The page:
Once you've done all this, look how much money you have left. This amount is how much you can spend on an apartment every month. Keep in mind that this figure doesn't just include rent. It will also include any utilities that aren't included in the rent, such as water, electricity, trash, or sewer. Compare your budget to the average prices of apartments in the area, and make adjustments to your budget as necessary. Look at what neighborhoods and what size apartments fit into your budget.

Another idea is to talk with other students you know who are already renting. If they're leaving their current apartment, they might be willing to let you know the day their landlord posts the listing or even to put in a good word with their landlord. They also might be able to tell you if their landlord has other properties for rent.


We know that you're moving out of a dorm and into an apartment to get away from roommates. But think about all the benefits that come with living with another person.

First and foremost, you split the cost of living. Rent and utilities suddenly become much more manageable when you only have to pay half. If you have similar taste in food, you might even share groceries. Or, if you aren't willing to go that far, you could at least share essentials like milk, eggs, and bread.

Having a roommate also helps when it comes to furnishing an apartment. Trust us on this — it takes a lot of furniture to fill an apartment. Buying it all yourself means you'll rack up some serious bills. But with a roommate, this becomes much more manageable. Maybe one of you buys the TV, while the other buys the couch. Or one buys the kitchen table, while another buys a few end tables. You can also pool dishes, meaning you have to spend less money there.

And if the dorm room experience completely ruined the roommate's idea for you, consider how different a dorm room is from an apartment. In a tiny dorm room, the two of you are constantly tripping over one another, fighting for space, waking each other up, arguing over the limited number of outlets, and continuing walking in on each other, changing.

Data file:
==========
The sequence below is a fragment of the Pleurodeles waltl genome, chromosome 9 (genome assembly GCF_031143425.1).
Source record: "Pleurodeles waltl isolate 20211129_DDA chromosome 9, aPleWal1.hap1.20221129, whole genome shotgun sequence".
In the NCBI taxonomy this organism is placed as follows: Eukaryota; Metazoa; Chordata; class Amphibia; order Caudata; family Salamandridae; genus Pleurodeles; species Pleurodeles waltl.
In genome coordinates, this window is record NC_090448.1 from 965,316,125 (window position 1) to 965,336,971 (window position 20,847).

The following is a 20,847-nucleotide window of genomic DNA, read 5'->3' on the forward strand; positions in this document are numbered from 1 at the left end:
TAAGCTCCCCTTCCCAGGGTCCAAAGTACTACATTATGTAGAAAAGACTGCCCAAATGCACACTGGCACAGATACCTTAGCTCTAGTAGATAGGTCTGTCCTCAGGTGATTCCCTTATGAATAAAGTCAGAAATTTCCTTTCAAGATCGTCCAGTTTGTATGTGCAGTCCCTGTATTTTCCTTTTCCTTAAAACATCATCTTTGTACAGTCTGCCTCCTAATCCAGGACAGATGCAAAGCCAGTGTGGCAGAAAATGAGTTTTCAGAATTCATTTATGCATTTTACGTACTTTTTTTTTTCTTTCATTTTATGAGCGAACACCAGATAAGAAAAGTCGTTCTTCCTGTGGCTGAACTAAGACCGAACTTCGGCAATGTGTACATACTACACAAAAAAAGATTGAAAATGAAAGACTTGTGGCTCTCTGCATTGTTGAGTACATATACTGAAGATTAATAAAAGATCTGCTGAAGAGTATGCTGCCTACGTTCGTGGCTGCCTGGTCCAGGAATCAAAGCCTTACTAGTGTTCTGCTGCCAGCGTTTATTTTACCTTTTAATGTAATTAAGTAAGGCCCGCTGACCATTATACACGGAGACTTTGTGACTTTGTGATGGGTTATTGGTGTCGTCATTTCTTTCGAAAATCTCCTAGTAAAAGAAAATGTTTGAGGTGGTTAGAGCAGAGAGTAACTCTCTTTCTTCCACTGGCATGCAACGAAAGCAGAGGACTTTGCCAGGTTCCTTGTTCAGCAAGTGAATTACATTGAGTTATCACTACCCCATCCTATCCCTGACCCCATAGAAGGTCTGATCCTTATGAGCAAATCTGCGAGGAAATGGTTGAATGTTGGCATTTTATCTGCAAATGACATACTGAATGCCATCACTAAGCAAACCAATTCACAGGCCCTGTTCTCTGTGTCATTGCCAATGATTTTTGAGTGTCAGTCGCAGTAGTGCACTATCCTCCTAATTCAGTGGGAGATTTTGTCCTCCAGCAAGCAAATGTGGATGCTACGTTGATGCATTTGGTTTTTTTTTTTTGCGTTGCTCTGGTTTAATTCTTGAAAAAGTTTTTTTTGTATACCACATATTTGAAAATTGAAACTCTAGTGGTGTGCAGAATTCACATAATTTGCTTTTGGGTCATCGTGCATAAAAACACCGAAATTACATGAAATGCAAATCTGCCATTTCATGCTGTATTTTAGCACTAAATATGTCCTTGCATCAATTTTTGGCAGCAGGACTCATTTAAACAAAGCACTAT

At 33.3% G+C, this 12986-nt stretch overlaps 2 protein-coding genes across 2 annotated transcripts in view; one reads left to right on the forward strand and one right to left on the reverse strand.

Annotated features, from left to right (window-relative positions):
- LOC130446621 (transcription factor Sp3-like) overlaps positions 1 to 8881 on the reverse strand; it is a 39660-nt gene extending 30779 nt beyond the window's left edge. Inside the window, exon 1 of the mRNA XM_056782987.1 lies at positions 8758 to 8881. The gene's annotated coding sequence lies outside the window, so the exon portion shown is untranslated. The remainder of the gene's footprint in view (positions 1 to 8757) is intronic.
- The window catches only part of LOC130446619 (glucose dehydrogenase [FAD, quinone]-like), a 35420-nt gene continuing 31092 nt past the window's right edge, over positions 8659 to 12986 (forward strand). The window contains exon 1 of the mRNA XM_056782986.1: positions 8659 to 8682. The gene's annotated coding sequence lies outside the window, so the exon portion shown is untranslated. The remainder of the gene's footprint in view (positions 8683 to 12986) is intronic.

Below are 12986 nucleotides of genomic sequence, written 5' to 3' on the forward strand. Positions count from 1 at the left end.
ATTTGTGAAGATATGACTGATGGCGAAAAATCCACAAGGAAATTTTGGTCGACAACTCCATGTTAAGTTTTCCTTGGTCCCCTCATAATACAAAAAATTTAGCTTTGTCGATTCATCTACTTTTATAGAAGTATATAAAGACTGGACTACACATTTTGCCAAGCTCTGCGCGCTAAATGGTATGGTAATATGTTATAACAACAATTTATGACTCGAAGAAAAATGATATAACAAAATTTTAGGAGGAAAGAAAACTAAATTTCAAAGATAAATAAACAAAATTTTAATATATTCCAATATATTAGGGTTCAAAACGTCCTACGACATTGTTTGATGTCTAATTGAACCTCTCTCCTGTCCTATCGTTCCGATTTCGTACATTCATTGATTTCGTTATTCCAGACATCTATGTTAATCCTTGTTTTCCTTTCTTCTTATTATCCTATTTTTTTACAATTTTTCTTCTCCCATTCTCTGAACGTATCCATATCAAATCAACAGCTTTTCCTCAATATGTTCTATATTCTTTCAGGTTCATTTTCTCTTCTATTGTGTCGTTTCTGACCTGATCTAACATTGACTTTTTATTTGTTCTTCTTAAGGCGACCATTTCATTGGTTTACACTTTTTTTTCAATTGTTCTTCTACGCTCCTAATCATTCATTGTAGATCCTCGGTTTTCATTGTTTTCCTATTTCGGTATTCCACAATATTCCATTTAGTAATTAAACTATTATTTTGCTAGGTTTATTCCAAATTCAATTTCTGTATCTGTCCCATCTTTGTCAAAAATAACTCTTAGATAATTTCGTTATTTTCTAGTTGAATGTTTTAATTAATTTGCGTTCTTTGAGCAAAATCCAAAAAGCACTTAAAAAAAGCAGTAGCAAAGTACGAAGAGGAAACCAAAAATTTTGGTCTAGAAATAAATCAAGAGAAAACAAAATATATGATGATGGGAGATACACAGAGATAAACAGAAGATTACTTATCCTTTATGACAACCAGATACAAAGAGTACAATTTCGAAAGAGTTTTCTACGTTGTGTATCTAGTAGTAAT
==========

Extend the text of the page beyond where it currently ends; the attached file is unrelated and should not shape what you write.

An apartment is entirely different. Depending on the apartment, you'll most likely have your bedroom, separate living space, and a full-sized kitchen. You and your roommate can be the best friends, or you can be casual acquaintances who live in the same space but rarely spend time together. An apartment supports both types of roommate relationships.


You'll often hear people say you shouldn't marry the first person you ever date. After all, you don't know who else is "out there." How do you know the first person you're with is the one if you have no one to compare them to?

Whether or not you believe that's true, this principle is very applicable for apartment hunting. You might think you love the first place you visit. But it's also possible you're just overwhelmed with happiness at the prospect of having your bathroom, a bedroom to yourself, and a kitchen that has more than a microwave and a mini-fridge.

You owe yourself to check out at least two or three apartments and give yourself something to compare to. Maybe it will turn out your first visit was perfect. But either way, it's worth seeing your options. Apartments, unlike people, won't slap you if you ask them to wait for you while you see if there are any better options out there.